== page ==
There have been many decisions from the Courts on interest deductibility, on a wide range of fact situations. For example, even if the property acquired goes down in value, the interest deduction can continue: Tennant (Supreme Court of Canada, 1996 CanLII 218). However, a taxpayer borrowing money to lend at no interest to his own company may not qualify (Scragg, 2009 FCA 180; Keybrand Foods, 2019 TCC 161), or may qualify if the borrowing is linked to future income earnings (Canadian Helicopters, 2002 FCA 30). In Penn Ventilator (2002 CanLII 871), the Tax Court allowed a company to deduct interest paid on a note it issued to repurchase its own stock; and in Trans-Prairie Pipelines (1970), interest borrowed to redeem preferred shares was deductible. On the other hand, in the A.P Toldo Holding Corp. case (2013 TCC 416), interest on borrowed money used to redeem common shares to resolve a shareholder dispute was not deductible, as the company was a holding company and did not have a “financing and banking” business. So the Penn Ventilator rule may be quite restricted. In Black (2019 TCC 135), Conrad Black’s payment of a damage award was held to be an interest-bearing loan to his company that was jointly liable with him for the damages, so interest was deductible — even though the loan was not recorded in writing until much later.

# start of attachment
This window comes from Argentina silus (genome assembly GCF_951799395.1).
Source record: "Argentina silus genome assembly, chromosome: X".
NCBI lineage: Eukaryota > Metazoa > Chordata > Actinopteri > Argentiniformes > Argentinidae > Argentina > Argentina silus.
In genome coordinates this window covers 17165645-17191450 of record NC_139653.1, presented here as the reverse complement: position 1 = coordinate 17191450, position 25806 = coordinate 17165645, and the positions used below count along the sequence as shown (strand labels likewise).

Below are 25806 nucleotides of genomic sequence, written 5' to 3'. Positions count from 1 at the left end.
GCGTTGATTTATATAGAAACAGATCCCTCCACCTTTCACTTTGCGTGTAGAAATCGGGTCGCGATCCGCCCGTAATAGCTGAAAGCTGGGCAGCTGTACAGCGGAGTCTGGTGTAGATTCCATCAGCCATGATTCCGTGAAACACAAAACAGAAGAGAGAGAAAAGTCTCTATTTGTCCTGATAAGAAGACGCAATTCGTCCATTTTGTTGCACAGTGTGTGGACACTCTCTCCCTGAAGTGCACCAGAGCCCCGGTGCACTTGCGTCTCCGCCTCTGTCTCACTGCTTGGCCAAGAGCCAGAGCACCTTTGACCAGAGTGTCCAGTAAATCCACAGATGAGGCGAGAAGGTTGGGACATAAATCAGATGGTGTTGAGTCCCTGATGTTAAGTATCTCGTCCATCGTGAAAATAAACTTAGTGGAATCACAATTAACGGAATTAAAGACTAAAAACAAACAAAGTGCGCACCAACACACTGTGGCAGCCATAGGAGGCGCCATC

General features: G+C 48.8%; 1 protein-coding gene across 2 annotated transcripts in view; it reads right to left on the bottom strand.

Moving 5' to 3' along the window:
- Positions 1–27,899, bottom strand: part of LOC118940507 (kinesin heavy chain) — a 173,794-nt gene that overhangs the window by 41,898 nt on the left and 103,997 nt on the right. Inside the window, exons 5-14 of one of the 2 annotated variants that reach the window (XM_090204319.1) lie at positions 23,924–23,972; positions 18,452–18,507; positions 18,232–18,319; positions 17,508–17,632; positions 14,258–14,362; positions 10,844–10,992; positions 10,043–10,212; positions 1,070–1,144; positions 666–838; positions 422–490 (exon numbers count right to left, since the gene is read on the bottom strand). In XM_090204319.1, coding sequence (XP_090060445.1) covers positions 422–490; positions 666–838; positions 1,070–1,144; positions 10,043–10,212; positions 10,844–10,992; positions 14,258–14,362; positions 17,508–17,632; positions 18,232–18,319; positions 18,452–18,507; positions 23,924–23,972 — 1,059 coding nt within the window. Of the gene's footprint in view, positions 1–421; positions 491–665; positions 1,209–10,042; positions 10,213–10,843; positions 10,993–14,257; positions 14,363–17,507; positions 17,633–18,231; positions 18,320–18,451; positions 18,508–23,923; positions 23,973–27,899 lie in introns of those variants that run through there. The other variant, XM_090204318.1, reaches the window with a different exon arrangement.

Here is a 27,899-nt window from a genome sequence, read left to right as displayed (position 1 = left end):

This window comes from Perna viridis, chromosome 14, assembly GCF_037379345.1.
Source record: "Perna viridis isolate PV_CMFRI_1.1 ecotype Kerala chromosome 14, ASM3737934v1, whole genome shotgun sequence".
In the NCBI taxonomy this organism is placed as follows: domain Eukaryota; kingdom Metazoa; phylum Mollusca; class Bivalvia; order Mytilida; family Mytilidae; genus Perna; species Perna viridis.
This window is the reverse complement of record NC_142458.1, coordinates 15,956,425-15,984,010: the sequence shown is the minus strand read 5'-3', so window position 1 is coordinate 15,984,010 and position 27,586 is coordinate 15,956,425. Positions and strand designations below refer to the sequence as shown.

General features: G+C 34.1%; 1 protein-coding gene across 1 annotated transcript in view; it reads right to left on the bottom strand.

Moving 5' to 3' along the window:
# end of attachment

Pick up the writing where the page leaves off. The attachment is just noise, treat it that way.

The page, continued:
Special rules in the Income Tax Act prohibit deduction of interest on loans taken out for certain purposes, such as to make RRSP, RESP or TFSA contributions. As well, special anti-avoidance rules prevent interest from being deducted on a “leveraged annuity” or a “10/8” life insurance policy. (These were structures that were used before 2013 to take advantage of the interest-deductibility rules.)

For corporations, especially large corporations that are part of a multinational group there are also other restrictions on interest deductibility introduced very recently. These rules, such as the “excessive interest and financing expenses limitation” and the “hybrid mismatch rules”, do not normally affect individual taxpayers.

As you can see, while the rules may sound straightforward, they can be hard to apply in practice. The above just touches briefly on the complexity of the interest deduction. If you are seeking to deduct interest, make sure that the funds you borrow are used directly to earn income that is reported on your tax return, and your deduction will normally be allowed.

This article has been published for general information. You should always contact your trusted advisor for specific guidance pertaining to your individual tax needs. This publication is not a substitute for obtaining personalized advice.

The information contained herein is general in nature and is based on proposals that are subject to change. It is not, and should not be construed as, accounting, legal or tax advice or an opinion provided by Geib & Company to the reader. This material may not be applicable to, or suitable for, specific circumstances or needs and may require consideration of other factors not described herein.